On Thursday the 14th May, the maritime community gathered together online to hear Mark Charman, CEO & Founder of Faststream Recruitment deliver his Maritime Employment COVID-19 Update.
You can enjoy the recording here:
It is definitely not “business-as-usual” in the maritime sector, and I think it’s fair to say that none of us has been through this one before! As an employer of over 100 people myself, this is testing my business leadership skills to the limit. I know from the conversations that I am having with the CEO’s of many maritime companies, that we are all going through this together. How long will it last? How bad will it be? How do we operate in this new environment? Should I fire or should I hire? These are just some of the questions business leaders are trying to answer.
The black and white has long gone, and we are now operating in a sea of grey. I thought it would be useful to share a snapshot of how we see maritime companies approaching people and recruitment during the COVID-19 crisis.
Some maritime companies are simply not doing anything. They are waiting to see how the COVID-19 crisis plays out and what impact it will have on their business. UK maritime companies can take advantage of Government support to pay 80% of the wages for employees they have furloughed, and this lasts until the end of October*. Then they will figure out what to do about people and their 2020 hiring plans. Rather than make hasty hiring or firing decisions in a landscape they’ve never been in before, they want to see what is going to happen.
Mobility or rather lack of is one of the biggest challenges maritime companies face right now and its driving recruitment activity. With many borders still closed, complexities around crew changes, projects needing boots on the ground and critical people in lock-down, there is some clever-thinking taking place. To keep business moving companies are increasingly looking for “in-country” flexible employment solutions. Only this week we have been asked to recruit the crew of a new building that needs to be delivered from Singapore to West Africa. Due to closed borders, this means that the crew need to be in Singapore and ready to go now.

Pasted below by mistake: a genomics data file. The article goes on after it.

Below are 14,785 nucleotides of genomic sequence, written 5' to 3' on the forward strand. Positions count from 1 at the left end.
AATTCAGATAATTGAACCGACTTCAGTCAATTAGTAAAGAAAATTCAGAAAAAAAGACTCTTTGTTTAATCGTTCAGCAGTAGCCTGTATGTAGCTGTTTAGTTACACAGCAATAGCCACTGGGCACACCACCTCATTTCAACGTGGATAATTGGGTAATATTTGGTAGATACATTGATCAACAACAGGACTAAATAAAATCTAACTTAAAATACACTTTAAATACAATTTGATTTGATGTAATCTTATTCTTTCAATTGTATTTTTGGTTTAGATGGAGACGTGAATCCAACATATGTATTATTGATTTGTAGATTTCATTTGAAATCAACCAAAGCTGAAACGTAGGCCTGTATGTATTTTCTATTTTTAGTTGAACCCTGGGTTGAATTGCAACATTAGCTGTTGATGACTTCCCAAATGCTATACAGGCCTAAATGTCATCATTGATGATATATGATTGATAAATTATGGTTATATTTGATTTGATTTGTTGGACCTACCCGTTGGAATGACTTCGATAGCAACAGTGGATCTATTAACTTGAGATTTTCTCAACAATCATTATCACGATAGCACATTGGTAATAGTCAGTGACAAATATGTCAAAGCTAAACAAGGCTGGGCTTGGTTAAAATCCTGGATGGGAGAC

Rise of the Interim-Executive
We are all in unchartered waters here, and maritime companies are no different. A pandemic probably didn’t come up in your last SWOT analysis. As companies figure out how to make it through and out the other side, Interim-Executives with crisis-management experience, corporate restructuring expertise or strategy skill-sets will be very much in-demand.
Keeping calm and carrying on
I am not sure many companies would describe themselves as unaffected in the current crisis, but still, some companies are pressing on with their recruitment plans regardless. As we saw in 2008 during the GFC, market turmoil will shake out hard to recruit people that under normal circumstances, companies would find very difficult to recruit. Companies with a positive outlook and a longer-term view of the world are snapping-up these unicorn candidates. Recruitment for critical positions has not been placed on hold, and many clients are simply elongating the search process while they manage their affairs.
Tech is winning out
Most of us are by now already well-adjusted to home working, (my dog, Inga asleep on the study floor is particularly well-adjusted) and the HR Departments of our maritime clients are no different. Companies are quickly adapting their recruitment processes and embracing technology to recruit and onboard remotely in the crisis. Interviews via Teams and Zoom are happening every day, online assessments are being completed, and laptops are posted to successful candidates as part of their virtual onboarding. This could be the way for the foreseeable future.
Light at the end of the tunnel and I don’t think it’s a train coming
Over the last couple of weeks, I have seen a definite sense of, if I dare call it this, normalisation. Business leaders in the maritime sector are a hardy-bunch and mostly “just want to get on with it”. Many have the view that we face some hard yards ahead, but the world will continue to spin, and ships will continue to sail. They have quickly adapted their operations to a new way of working. Many of the CEO’s I talk to seem to be converted to home-working, citing increased productivity, fewer meetings and no travel as the biggest gains. Some glimmers of optimism appear to be returning, and companies are starting to look at how they might capitalise on the bounce-back when it comes.
*The UK Government scheme at the time of writing